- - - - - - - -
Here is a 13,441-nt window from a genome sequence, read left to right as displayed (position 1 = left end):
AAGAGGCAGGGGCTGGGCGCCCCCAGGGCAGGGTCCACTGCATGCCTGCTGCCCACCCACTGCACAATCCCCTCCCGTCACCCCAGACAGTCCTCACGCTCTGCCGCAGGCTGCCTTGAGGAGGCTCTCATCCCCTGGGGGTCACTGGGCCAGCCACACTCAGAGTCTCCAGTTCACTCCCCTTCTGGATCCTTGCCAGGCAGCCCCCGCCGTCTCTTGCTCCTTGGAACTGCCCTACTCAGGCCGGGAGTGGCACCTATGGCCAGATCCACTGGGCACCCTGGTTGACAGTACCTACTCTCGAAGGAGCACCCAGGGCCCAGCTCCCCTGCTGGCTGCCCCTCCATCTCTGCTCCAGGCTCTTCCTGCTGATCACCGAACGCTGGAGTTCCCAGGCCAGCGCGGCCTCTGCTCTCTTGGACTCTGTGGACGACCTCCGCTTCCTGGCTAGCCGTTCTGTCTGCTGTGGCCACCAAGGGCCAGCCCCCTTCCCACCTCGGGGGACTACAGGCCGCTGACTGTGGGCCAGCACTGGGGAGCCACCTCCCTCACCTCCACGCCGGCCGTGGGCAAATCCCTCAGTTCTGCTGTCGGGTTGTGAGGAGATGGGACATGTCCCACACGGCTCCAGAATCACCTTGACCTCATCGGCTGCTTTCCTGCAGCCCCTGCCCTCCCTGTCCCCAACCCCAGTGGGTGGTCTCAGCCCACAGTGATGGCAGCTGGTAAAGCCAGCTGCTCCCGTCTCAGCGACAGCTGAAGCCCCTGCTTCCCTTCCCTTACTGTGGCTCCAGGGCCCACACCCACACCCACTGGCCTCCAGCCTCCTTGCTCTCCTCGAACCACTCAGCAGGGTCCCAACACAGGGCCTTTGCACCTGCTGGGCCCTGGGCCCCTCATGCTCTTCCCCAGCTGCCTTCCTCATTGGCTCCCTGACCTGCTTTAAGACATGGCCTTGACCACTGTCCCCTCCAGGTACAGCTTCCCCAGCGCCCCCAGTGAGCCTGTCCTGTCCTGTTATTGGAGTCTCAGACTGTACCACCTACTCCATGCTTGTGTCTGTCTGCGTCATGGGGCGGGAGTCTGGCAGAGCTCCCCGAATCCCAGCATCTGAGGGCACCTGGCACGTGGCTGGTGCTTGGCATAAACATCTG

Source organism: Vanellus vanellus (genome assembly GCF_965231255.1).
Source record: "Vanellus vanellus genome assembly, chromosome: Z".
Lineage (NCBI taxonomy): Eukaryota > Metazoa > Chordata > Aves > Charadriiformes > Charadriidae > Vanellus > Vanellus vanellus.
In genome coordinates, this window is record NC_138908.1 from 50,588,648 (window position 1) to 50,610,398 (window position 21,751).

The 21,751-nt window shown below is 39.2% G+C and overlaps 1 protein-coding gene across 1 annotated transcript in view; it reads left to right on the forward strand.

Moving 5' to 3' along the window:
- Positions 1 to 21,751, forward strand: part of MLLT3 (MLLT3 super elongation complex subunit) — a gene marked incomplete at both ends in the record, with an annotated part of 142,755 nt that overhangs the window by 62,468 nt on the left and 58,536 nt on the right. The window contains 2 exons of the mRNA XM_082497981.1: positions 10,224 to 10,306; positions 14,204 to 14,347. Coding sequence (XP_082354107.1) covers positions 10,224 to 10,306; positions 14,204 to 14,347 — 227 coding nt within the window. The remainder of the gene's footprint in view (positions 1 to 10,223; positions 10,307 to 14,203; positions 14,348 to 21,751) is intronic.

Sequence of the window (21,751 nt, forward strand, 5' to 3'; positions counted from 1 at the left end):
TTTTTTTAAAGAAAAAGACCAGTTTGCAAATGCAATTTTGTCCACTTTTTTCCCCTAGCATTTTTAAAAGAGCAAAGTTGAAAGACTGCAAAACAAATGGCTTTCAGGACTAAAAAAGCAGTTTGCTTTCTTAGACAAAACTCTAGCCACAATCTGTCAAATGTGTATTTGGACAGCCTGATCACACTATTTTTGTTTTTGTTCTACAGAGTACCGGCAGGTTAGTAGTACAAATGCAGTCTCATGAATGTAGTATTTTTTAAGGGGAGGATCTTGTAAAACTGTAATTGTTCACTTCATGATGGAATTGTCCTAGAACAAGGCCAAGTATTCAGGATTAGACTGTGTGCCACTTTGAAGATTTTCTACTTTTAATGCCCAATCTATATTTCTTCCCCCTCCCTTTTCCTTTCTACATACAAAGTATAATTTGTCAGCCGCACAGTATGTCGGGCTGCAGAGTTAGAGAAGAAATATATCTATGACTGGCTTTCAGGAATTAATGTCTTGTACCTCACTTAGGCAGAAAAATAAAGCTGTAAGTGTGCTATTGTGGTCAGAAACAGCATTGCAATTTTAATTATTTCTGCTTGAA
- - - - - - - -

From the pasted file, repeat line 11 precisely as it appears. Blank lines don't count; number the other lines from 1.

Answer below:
TTTTTTTAAAGAAAAAGACCAGTTTGCAAATGCAATTTTGTCCACTTTTTTCCCCTAGCATTTTTAAAAGAGCAAAGTTGAAAGACTGCAAAACAAATGGCTTTCAGGACTAAAAAAGCAGTTTGCTTTCTTAGACAAAACTCTAGCCACAATCTGTCAAATGTGTATTTGGACAGCCTGATCACACTATTTTTGTTTTTGTTCTACAGAGTACCGGCAGGTTAGTAGTACAAATGCAGTCTCATGAATGTAGTATTTTTTAAGGGGAGGATCTTGTAAAACTGTAATTGTTCACTTCATGATGGAATTGTCCTAGAACAAGGCCAAGTATTCAGGATTAGACTGTGTGCCACTTTGAAGATTTTCTACTTTTAATGCCCAATCTATATTTCTTCCCCCTCCCTTTTCCTTTCTACATACAAAGTATAATTTGTCAGCCGCACAGTATGTCGGGCTGCAGAGTTAGAGAAGAAATATATCTATGACTGGCTTTCAGGAATTAATGTCTTGTACCTCACTTAGGCAGAAAAATAAAGCTGTAAGTGTGCTATTGTGGTCAGAAACAGCATTGCAATTTTAATTATTTCTGCTTGAA